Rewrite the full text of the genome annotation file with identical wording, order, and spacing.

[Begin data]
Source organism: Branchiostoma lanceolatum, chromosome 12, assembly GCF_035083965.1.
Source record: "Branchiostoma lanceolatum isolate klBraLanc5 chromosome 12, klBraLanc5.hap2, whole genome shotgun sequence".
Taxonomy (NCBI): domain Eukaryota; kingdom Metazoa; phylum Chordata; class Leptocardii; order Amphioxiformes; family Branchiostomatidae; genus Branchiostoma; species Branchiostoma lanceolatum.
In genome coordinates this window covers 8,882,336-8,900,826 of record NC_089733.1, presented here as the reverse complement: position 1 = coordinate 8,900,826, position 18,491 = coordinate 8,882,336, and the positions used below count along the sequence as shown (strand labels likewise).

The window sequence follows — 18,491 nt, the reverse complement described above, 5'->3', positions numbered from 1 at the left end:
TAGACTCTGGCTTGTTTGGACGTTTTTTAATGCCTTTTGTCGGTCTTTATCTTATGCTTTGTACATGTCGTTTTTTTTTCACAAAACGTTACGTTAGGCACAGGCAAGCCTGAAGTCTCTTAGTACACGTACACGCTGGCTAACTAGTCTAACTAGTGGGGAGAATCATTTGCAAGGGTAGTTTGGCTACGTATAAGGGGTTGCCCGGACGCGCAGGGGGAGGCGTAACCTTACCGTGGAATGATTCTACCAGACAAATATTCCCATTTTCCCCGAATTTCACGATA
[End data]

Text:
Source organism: Branchiostoma lanceolatum, chromosome 12, assembly GCF_035083965.1.
Source record: "Branchiostoma lanceolatum isolate klBraLanc5 chromosome 12, klBraLanc5.hap2, whole genome shotgun sequence".
Taxonomy (NCBI): domain Eukaryota; kingdom Metazoa; phylum Chordata; class Leptocardii; order Amphioxiformes; family Branchiostomatidae; genus Branchiostoma; species Branchiostoma lanceolatum.
In genome coordinates this window covers 8,882,336-8,900,826 of record NC_089733.1, presented here as the reverse complement: position 1 = coordinate 8,900,826, position 18,491 = coordinate 8,882,336, and the positions used below count along the sequence as shown (strand labels likewise).

The window sequence follows — 18,491 nt, the reverse complement described above, 5'->3', positions numbered from 1 at the left end:
TAGACTCTGGCTTGTTTGGACGTTTTTTAATGCCTTTTGTCGGTCTTTATCTTATGCTTTGTACATGTCGTTTTTTTTTCACAAAACGTTACGTTAGGCACAGGCAAGCCTGAAGTCTCTTAGTACACGTACACGCTGGCTAACTAGTCTAACTAGTGGGGAGAATCATTTGCAAGGGTAGTTTGGCTACGTATAAGGGGTTGCCCGGACGCGCAGGGGGAGGCGTAACCTTACCGTGGAATGATTCTACCAGACAAATATTCCCATTTTCCCCGAATTTCACGATA